In Sicily, in the year 304, under the ninth consulate of Dioclesian, and the eighth of Maximian, on the 12th of August, in the city of Catana, St. Euplius, a deacon, was brought to the governor’s audience-chamber, and attending on the outside of the curtain, cried out: “I am a Christian, and shall rejoice to die for the name of Jesus Christ.” The governor, Calvisianus, who was of consular dignity, heard him, and ordered that he who had made that outcry should be brought in, and presented before him. Euplius went in with the book of the gospels in his hand.
One of Calvisianus’s friends, named Maximus, said: “You ought not to keep such writings, contrary to the edicts of the emperors.” Calvisianus said to Euplius: “Where had you those writings? did you bring them from your own house?” Euplius replied: “That he had no house, but that he was seized with the book about him.” The judge bid him read something in it. The martyr opened it, and read the following verses: Blessed are they who suffer persecution for justice sake, for theirs is the kingdom of heaven. 1 And in another place: He that will come after me, let him take up his cross, and follow me. The judge asked him what that meant. The martyr answered: “It is the law of my Lord, which hath been delivered to me.” Calvisianus said: “By whom?” Euplius answered: “By Jesus Christ, the Son of the living God.” Calvisianus then pronounced this interlocutory order: “Since his confession is evident, let him be delivered up to the executioners, and examined on the rack.” This was immediately done, and the martyr was interrogated accordingly. Whilst they were tormenting him the same day, Calvisianus asked him whether he persisted in his former sentiments?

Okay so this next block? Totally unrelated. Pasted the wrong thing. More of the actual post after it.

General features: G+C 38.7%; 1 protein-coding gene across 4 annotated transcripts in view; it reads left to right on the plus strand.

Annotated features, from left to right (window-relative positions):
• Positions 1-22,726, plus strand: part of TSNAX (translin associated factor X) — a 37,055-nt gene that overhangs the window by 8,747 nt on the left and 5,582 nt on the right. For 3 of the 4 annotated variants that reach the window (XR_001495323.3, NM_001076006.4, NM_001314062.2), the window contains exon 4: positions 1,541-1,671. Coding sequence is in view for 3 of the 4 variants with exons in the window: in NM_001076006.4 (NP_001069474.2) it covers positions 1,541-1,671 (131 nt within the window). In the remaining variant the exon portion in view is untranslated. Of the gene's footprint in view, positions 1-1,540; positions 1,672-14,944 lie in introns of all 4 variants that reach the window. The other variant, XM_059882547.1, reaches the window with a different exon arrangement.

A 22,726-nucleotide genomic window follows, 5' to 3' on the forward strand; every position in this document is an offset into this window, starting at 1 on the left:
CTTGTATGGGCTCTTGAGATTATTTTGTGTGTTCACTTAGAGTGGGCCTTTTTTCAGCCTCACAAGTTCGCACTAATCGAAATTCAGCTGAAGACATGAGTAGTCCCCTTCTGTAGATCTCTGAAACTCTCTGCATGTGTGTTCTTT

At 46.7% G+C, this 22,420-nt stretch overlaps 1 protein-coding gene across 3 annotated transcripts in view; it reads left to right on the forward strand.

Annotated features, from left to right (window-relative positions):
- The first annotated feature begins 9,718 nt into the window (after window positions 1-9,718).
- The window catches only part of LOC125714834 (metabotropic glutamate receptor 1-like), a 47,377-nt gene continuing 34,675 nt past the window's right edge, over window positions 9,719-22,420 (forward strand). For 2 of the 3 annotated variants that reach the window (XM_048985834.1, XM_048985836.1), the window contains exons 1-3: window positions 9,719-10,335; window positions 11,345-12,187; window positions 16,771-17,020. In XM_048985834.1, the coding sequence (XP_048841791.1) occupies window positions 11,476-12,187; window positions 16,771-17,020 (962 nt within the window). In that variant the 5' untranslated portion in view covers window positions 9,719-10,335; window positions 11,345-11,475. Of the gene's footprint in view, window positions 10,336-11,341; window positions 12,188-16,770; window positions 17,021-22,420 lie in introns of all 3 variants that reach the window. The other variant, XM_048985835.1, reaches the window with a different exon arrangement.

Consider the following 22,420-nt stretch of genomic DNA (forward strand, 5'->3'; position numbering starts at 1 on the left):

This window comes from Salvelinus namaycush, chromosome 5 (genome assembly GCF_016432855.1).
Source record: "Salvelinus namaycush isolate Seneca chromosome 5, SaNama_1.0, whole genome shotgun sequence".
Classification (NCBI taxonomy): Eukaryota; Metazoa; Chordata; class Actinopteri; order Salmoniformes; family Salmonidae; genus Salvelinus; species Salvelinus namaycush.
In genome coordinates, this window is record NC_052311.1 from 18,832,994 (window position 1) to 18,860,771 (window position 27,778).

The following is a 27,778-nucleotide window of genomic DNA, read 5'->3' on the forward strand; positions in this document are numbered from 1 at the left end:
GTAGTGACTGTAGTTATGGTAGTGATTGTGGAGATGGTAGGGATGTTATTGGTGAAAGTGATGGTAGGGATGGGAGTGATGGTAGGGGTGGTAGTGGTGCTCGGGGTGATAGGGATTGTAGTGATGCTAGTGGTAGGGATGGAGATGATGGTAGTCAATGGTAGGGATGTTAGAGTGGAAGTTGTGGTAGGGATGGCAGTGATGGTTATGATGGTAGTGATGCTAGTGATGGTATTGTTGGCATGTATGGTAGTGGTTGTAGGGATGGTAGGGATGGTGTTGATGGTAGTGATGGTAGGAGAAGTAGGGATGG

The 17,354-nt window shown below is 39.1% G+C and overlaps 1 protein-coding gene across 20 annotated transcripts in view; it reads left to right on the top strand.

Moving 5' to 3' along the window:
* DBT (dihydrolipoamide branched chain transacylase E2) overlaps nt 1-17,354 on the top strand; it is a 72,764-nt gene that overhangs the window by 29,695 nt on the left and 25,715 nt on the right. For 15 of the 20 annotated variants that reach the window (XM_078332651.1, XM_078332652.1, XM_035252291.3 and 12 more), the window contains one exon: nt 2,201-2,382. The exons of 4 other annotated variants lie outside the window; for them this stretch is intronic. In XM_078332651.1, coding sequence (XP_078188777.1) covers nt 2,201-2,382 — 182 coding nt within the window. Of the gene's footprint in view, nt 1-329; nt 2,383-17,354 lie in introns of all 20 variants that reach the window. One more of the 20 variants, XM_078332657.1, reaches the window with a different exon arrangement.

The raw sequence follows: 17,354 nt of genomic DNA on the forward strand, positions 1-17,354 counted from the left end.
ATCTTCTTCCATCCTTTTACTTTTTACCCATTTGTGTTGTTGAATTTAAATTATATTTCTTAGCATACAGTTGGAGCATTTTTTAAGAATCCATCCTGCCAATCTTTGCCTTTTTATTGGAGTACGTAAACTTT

Euplius, making the sign of the cross on his forehead with the hand that he had at liberty, said: “What I formerly said I now declare again, that I am a Christian, and read the holy scriptures.” He added, that he durst not deliver up the sacred writings, by which he should have offended God, and that death was more eligible, by which he should gain eternal life. Calvisianus ordered him to be hoisted on the rack, and more cruelly tormented. The martyr said, whilst he was tormented: “I thank thee, O Lord Jesus Christ, that I suffer for thy sake: save me, I beseech thee.” Calvisianus said: “Lay aside thy folly; adore our gods, and thou shalt be set at liberty.” Euplius answered: “I adore Jesus Christ; I detest the devils. Do what you please; add new torments; for I am a Christian. I have long desired to be in the condition in which I now am.” After the executioners had tormented him a long time, Calvisianus bade them desist, and said: “Wretch, adore the gods; worship Mars, Apollo, and Æsculapius.” Euplius replied: “I adore the Father, Son, and Holy Ghost. I worship the Holy Trinity, besides whom there is no God.” Calvisianus said: “Sacrifice, if you would be delivered.” Euplius answered: “I sacrifice myself now to Jesus Christ, my God. All your efforts to move me are to no purpose. I am a Christian.” Then Calvisianus gave orders for increasing his torments.
Whilst the executioners were exerting their utmost in tormenting him, Euplius prayed thus: “I thank thee, my God; Jesus Christ, succour me. It is for thy name’s sake that I endure these torments.” This he repeated several times. When his strength failed him, his lips were seen still to move, the martyr continuing the same or the like prayer with his lips when he could no longer do it with his voice. At length Calvisianus went behind the curtain, and dictated his sentence, which a secretary wrote. Afterwards he came out with a tablet in his hand, and read the following sentence: “I command that Euplius, a Christian, be put to death by the sword, for contemning the prince’s edicts, blaspheming the gods, and not repenting. Take him away.”
The executioners hung the book of the gospels, which the martyr had with him when he was seized, about his neck, and the public crier proclaimed before him: “This is Euplius the Christian, an enemy to the gods and the emperors.” Euplius continued very cheerful, and repeated as he went: “I give thanks to Jesus Christ, my God. Confirm, O Lord, what thou hast wrought in me.” When he was come to the place of execution, he prayed a long time on his knees, and once more returning thanks, presented his neck to the executioner, who cut off his head. The Christians carried off his body, embalmed and buried it. He is named in all the martyrologies of the western church.